Enter platforms like QiqoChat, which civic tech enthusiast and coder Lucas Cioffi created because he “believed that existing online platforms were only scratching the surface of what was possible in terms of online collaboration and member-to-member engagement.” He’s not wrong. Rather than launch yet another videochat solution, Lucas wisely built QiqoChat atop of Zoom. What makes it different are its online community tools.
Qiqochat is geared towards hosting live, virtual-only events. The platform mirrors in-person conferences with breakout rooms, so that you can maintain concepts like thematic tracks and concurrent sessions on different topics. You can easily use Qiqochat to schedule a day’s worth of sessions, and use its schedule coordination tool to alert participants to when sessions are ending and new ones beginning. There’s also a “Live Café” feature that tries to make 1-on-1 meetings with people less formal.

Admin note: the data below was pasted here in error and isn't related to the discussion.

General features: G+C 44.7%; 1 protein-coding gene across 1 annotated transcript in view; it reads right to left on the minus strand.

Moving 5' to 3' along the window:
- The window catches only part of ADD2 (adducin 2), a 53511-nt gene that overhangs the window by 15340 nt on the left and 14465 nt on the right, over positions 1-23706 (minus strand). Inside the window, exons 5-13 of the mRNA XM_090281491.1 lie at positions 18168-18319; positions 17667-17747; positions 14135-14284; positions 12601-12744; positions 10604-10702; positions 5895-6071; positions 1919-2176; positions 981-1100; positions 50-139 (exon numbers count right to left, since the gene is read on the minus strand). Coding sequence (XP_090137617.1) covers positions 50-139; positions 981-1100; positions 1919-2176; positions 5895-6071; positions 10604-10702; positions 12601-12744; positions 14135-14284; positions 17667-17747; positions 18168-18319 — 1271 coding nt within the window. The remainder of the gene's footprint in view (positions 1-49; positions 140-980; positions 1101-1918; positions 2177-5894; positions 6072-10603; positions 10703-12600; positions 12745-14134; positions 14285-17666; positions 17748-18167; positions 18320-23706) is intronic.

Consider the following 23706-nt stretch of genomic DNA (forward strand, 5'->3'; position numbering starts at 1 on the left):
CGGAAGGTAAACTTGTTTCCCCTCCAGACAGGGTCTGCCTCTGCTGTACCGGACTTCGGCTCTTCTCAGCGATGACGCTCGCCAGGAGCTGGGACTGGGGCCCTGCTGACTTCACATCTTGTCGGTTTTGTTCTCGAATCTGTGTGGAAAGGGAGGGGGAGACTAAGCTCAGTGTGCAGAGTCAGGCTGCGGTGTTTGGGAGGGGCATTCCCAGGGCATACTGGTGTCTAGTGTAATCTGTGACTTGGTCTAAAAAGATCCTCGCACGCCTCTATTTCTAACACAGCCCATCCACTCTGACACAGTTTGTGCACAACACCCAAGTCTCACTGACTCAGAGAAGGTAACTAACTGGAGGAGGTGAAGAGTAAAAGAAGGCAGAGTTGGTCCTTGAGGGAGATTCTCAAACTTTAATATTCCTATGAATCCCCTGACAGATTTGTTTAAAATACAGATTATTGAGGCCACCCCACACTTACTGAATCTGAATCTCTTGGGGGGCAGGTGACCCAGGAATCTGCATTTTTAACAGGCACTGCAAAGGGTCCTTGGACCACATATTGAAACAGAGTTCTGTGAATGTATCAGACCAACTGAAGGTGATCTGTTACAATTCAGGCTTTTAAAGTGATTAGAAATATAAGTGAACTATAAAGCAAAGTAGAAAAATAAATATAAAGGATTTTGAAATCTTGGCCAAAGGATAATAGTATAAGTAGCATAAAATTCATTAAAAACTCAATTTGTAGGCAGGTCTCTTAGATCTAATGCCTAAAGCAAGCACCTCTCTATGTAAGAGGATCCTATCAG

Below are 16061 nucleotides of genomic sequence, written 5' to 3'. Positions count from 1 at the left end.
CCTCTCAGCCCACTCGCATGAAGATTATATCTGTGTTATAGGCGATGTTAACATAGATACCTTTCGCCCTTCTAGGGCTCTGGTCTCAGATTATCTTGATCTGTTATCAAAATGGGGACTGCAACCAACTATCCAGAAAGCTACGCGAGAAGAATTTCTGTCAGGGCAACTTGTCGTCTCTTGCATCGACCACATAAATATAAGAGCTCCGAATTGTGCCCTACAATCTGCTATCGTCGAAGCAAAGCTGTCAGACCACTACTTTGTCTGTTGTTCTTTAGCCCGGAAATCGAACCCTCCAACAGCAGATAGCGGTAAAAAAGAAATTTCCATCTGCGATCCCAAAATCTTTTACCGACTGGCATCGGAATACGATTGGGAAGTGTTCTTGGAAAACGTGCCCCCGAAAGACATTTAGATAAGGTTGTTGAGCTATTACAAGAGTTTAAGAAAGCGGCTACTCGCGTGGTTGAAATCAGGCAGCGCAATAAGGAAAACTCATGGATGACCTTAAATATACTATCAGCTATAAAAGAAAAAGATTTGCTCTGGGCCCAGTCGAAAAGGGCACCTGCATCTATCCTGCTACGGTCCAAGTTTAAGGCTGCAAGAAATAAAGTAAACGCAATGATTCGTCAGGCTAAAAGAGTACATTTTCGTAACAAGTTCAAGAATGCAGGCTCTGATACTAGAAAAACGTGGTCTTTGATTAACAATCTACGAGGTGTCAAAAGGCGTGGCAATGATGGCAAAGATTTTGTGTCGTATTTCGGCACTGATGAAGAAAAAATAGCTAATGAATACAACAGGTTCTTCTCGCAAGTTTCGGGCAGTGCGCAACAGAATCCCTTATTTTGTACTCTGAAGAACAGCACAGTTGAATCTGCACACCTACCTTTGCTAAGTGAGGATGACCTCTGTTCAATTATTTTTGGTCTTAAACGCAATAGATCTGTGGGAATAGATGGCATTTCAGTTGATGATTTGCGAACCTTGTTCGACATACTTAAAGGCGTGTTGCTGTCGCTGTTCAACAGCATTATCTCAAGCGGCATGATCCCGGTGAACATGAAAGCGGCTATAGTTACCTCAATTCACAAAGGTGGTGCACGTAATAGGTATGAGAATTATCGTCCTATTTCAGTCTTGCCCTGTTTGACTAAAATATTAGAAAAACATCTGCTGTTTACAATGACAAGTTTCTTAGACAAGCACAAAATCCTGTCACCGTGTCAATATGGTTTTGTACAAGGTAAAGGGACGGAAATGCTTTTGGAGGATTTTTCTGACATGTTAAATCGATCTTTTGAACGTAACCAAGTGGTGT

The platform is also designed to enable users to join ongoing community “circles” (which can be formal entities like work teams or less formal ones like fans of a topic), giving them the option of creating personal profiles and connecting laterally to other users on their own. This past weekend in Seattle, DemocracyLab used Qiqochat to host its annual St. Hack-Trick’s Day hackathon, which has gone virtual in response to the coronavirus crisis. In their After Action Report they found that the technology mostly worked well, allowing event organizers to see, for example, how many Zoom attention minutes were spent in each breakout room. Challenges included orienting latecomers who found the event and popped their heads in, and facilitating inter-attendee connections. DemocracyLab will be iterating on the format for their May 9th event.